Learning has to start and end with the self: What do I know, and how can I relate to the world around me?
If successful it should, by design, result in personal and social change through a combination of self-direction, reflection, and collaboration with ideas and the people who have them. Which brings us to empathy.
The role of empathy in learning has to do with the flow of both information and creativity. A dialogic interaction with the world around us requires us to understand ourselves by understanding the needs and condition of those around us. It also encourages us to take collective measurements rather than those singular, forcing us into an intellectual interdependence that catalyzes other subtle but powerful tools of learning.
Empathy and outrospection are tools not simply of emotional interdependence, but “radical social change.” Roman Krznaric theorizes that the 20th century is the age of introspection, but the 21st is one of “stepping outside ourselves” to experience the world through other perspectives, something increasingly important in an uber-connected society.
How might you frame tomorrow’s lesson or your next project-based learning unit if you want the student to seamlessly transition between other perspectives and their own?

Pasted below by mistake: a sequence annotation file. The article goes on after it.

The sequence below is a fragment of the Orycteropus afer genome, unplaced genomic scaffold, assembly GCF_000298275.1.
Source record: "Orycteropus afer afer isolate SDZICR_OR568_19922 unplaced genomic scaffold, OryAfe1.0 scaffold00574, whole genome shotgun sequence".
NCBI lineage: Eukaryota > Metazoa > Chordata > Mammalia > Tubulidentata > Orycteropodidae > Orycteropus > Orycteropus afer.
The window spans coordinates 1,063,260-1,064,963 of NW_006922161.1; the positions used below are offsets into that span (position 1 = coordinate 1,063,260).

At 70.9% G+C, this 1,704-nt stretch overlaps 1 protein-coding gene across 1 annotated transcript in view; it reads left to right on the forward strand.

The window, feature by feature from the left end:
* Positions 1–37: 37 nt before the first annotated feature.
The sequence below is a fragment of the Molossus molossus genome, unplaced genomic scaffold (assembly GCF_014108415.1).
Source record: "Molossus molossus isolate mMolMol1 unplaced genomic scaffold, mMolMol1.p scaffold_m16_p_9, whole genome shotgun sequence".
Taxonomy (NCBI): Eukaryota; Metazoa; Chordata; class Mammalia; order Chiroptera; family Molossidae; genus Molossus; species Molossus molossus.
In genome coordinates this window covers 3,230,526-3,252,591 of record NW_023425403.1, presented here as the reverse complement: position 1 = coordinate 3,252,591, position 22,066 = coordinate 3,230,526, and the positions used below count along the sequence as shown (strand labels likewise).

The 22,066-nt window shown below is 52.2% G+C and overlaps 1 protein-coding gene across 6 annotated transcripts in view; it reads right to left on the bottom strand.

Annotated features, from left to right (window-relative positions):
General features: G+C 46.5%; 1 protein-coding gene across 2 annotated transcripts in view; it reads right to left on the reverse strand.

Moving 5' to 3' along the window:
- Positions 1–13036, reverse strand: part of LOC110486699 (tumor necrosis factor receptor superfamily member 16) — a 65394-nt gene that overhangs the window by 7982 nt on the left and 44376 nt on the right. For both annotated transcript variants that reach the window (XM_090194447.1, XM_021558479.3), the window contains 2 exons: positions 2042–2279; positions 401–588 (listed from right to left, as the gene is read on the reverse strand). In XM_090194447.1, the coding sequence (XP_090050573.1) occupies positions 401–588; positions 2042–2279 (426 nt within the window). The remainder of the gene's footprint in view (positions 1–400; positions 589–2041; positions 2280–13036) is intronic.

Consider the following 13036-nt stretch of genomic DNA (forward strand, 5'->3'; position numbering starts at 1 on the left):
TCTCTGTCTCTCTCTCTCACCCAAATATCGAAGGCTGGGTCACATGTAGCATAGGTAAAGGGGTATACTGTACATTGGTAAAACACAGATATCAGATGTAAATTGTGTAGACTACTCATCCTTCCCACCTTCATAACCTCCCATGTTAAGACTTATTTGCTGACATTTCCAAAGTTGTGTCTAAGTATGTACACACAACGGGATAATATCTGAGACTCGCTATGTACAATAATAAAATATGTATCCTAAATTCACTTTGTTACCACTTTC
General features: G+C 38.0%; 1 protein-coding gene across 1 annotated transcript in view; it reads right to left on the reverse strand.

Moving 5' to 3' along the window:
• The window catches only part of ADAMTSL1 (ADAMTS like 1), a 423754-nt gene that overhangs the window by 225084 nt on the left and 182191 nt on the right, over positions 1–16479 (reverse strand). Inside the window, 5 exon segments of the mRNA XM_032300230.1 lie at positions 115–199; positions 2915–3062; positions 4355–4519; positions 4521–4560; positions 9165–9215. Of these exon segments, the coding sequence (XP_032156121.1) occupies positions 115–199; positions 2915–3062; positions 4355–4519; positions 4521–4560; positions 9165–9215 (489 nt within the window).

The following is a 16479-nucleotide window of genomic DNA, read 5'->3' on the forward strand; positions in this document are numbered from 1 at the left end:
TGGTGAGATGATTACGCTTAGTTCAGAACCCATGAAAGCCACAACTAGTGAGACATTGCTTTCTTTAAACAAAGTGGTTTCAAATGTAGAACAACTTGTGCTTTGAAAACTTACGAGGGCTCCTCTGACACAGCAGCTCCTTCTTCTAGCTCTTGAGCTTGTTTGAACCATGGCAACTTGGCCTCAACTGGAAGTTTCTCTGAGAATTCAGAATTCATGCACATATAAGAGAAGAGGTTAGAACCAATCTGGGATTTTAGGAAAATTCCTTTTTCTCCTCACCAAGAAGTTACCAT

Edutopia’s Schools That Work series profiles K-12 schools, districts, and programs that are dramatically improving the way students learn. Focusing on evidenced-based successes, we create how-to videos and actionable tip lists to help you transform your schools. We get close to the teachers, students, principals, and other administrators who have changed the future of their schools, and show you how they did it.
These educators also share their resources — rubrics, lesson plans, assessments, and training tools that will help you build your own successes.
And one more thing: We connect you with teachers and administrators from around the country who are collaborating to make similar improvements in education.
Ramsey Musallam, a high school chemistry teacher from the San Francisco Bay Area, has been creatively using digital tools in his classroom for several years as a way to drive students to deeper inquiry. In a recent TED talk, Musallam says that a teacher’s strongest tool — the force that draws students deeper into learning — is piquing students’ curiosity. In his classroom, Musallam follows three rules: curiosity comes first, embrace the mess, and reflect and revise.
A video introduction for K-12 teachers & students and even life-long learners interested in discovering more about the Smithsonian Quests program (smithsonianquests.org) These digital badge opportunities are learning challenges which expand upon the interdisciplinary content covered in the Smithsonian Online Education Conference series (smithsonianeducationconferences.org).
Click HERE to watch the video.